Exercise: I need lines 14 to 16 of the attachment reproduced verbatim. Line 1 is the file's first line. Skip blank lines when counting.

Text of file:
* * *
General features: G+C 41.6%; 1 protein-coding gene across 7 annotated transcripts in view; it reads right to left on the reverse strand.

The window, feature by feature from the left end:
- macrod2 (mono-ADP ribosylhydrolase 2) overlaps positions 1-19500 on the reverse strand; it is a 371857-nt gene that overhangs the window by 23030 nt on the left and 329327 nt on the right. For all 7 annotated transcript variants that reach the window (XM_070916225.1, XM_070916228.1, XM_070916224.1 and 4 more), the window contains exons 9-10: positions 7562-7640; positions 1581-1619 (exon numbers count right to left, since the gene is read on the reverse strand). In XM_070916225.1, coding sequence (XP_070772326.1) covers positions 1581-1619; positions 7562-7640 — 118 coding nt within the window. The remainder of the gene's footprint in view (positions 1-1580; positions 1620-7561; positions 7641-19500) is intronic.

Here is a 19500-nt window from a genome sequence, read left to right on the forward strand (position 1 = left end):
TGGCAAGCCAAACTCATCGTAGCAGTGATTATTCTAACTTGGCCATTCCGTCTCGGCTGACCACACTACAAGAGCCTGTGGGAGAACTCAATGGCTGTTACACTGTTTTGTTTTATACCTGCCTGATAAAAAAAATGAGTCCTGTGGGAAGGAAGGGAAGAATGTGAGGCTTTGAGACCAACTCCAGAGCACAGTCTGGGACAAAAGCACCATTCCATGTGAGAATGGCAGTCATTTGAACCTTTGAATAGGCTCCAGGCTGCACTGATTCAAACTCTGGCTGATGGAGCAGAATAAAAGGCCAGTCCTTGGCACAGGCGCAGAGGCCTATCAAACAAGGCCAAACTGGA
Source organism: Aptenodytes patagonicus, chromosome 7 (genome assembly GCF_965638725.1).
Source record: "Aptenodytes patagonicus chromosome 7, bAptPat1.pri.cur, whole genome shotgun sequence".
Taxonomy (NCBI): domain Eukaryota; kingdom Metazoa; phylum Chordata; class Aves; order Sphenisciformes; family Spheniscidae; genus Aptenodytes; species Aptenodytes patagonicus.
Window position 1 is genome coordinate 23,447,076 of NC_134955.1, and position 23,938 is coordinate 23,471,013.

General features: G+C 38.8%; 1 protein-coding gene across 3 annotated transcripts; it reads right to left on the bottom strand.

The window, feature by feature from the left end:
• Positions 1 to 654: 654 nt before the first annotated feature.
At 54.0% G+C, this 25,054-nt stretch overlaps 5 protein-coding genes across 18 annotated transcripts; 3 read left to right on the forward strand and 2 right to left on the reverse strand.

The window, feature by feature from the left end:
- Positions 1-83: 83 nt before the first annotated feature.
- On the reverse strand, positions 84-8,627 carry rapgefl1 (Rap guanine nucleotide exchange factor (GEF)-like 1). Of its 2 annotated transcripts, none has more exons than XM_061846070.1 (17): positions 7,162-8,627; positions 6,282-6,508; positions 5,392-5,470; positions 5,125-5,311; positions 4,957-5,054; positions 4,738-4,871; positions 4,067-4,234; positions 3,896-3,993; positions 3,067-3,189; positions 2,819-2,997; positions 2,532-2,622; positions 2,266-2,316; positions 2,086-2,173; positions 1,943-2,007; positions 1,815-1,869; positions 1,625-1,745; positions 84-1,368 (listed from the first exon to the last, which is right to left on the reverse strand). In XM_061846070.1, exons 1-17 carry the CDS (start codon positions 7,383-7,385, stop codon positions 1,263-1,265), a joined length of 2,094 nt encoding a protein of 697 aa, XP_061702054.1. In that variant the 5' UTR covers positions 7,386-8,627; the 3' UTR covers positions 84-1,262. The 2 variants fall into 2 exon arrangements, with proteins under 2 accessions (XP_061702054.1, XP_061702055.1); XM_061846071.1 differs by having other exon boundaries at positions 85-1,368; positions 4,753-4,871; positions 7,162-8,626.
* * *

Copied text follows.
The window, feature by feature from the left end:
- Positions 1-83: 83 nt before the first annotated feature.
- On the reverse strand, positions 84-8,627 carry rapgefl1 (Rap guanine nucleotide exchange factor (GEF)-like 1). Of its 2 annotated transcripts, none has more exons than XM_061846070.1 (17): positions 7,162-8,627; positions 6,282-6,508; positions 5,392-5,470; positions 5,125-5,311; positions 4,957-5,054; positions 4,738-4,871; positions 4,067-4,234; positions 3,896-3,993; positions 3,067-3,189; positions 2,819-2,997; positions 2,532-2,622; positions 2,266-2,316; positions 2,086-2,173; positions 1,943-2,007; positions 1,815-1,869; positions 1,625-1,745; positions 84-1,368 (listed from the first exon to the last, which is right to left on the reverse strand). In XM_061846070.1, exons 1-17 carry the CDS (start codon positions 7,383-7,385, stop codon positions 1,263-1,265), a joined length of 2,094 nt encoding a protein of 697 aa, XP_061702054.1. In that variant the 5' UTR covers positions 7,386-8,627; the 3' UTR covers positions 84-1,262. The 2 variants fall into 2 exon arrangements, with proteins under 2 accessions (XP_061702054.1, XP_061702055.1); XM_061846071.1 differs by having other exon boundaries at positions 85-1,368; positions 4,753-4,871; positions 7,162-8,626.